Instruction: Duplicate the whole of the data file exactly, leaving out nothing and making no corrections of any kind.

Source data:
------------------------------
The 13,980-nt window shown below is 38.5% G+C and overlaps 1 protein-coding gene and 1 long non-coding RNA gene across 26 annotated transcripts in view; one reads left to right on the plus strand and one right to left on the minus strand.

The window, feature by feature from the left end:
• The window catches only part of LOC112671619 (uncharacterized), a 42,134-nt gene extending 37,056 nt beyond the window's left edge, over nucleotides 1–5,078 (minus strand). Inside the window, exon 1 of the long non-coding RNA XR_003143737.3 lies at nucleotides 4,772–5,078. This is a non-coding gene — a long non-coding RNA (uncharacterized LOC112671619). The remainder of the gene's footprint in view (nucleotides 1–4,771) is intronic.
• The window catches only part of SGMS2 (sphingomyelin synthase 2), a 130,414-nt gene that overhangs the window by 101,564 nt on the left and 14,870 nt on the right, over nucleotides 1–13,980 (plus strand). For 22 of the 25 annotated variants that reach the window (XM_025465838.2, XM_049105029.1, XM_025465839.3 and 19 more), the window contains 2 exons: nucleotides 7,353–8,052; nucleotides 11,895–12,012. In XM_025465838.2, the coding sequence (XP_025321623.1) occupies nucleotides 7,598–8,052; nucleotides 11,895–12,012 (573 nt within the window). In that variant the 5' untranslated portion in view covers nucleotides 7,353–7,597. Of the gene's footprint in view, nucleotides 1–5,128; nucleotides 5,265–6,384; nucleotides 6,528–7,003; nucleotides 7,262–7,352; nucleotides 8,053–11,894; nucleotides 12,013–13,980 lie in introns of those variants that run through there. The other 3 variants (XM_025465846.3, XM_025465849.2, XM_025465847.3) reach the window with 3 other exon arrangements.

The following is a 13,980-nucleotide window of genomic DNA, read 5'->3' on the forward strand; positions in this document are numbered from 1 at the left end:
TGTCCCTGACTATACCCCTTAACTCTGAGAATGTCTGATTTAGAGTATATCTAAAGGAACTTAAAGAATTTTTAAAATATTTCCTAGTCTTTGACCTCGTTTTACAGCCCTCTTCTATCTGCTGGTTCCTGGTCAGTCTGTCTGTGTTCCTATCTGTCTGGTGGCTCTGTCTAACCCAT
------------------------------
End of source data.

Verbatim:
The 13,980-nt window shown below is 38.5% G+C and overlaps 1 protein-coding gene and 1 long non-coding RNA gene across 26 annotated transcripts in view; one reads left to right on the plus strand and one right to left on the minus strand.

The window, feature by feature from the left end:
• The window catches only part of LOC112671619 (uncharacterized), a 42,134-nt gene extending 37,056 nt beyond the window's left edge, over nucleotides 1–5,078 (minus strand). Inside the window, exon 1 of the long non-coding RNA XR_003143737.3 lies at nucleotides 4,772–5,078. This is a non-coding gene — a long non-coding RNA (uncharacterized LOC112671619). The remainder of the gene's footprint in view (nucleotides 1–4,771) is intronic.
• The window catches only part of SGMS2 (sphingomyelin synthase 2), a 130,414-nt gene that overhangs the window by 101,564 nt on the left and 14,870 nt on the right, over nucleotides 1–13,980 (plus strand). For 22 of the 25 annotated variants that reach the window (XM_025465838.2, XM_049105029.1, XM_025465839.3 and 19 more), the window contains 2 exons: nucleotides 7,353–8,052; nucleotides 11,895–12,012. In XM_025465838.2, the coding sequence (XP_025321623.1) occupies nucleotides 7,598–8,052; nucleotides 11,895–12,012 (573 nt within the window). In that variant the 5' untranslated portion in view covers nucleotides 7,353–7,597. Of the gene's footprint in view, nucleotides 1–5,128; nucleotides 5,265–6,384; nucleotides 6,528–7,003; nucleotides 7,262–7,352; nucleotides 8,053–11,894; nucleotides 12,013–13,980 lie in introns of those variants that run through there. The other 3 variants (XM_025465846.3, XM_025465849.2, XM_025465847.3) reach the window with 3 other exon arrangements.

The following is a 13,980-nucleotide window of genomic DNA, read 5'->3' on the forward strand; positions in this document are numbered from 1 at the left end:
TGTCCCTGACTATACCCCTTAACTCTGAGAATGTCTGATTTAGAGTATATCTAAAGGAACTTAAAGAATTTTTAAAATATTTCCTAGTCTTTGACCTCGTTTTACAGCCCTCTTCTATCTGCTGGTTCCTGGTCAGTCTGTCTGTGTTCCTATCTGTCTGGTGGCTCTGTCTAACCCAT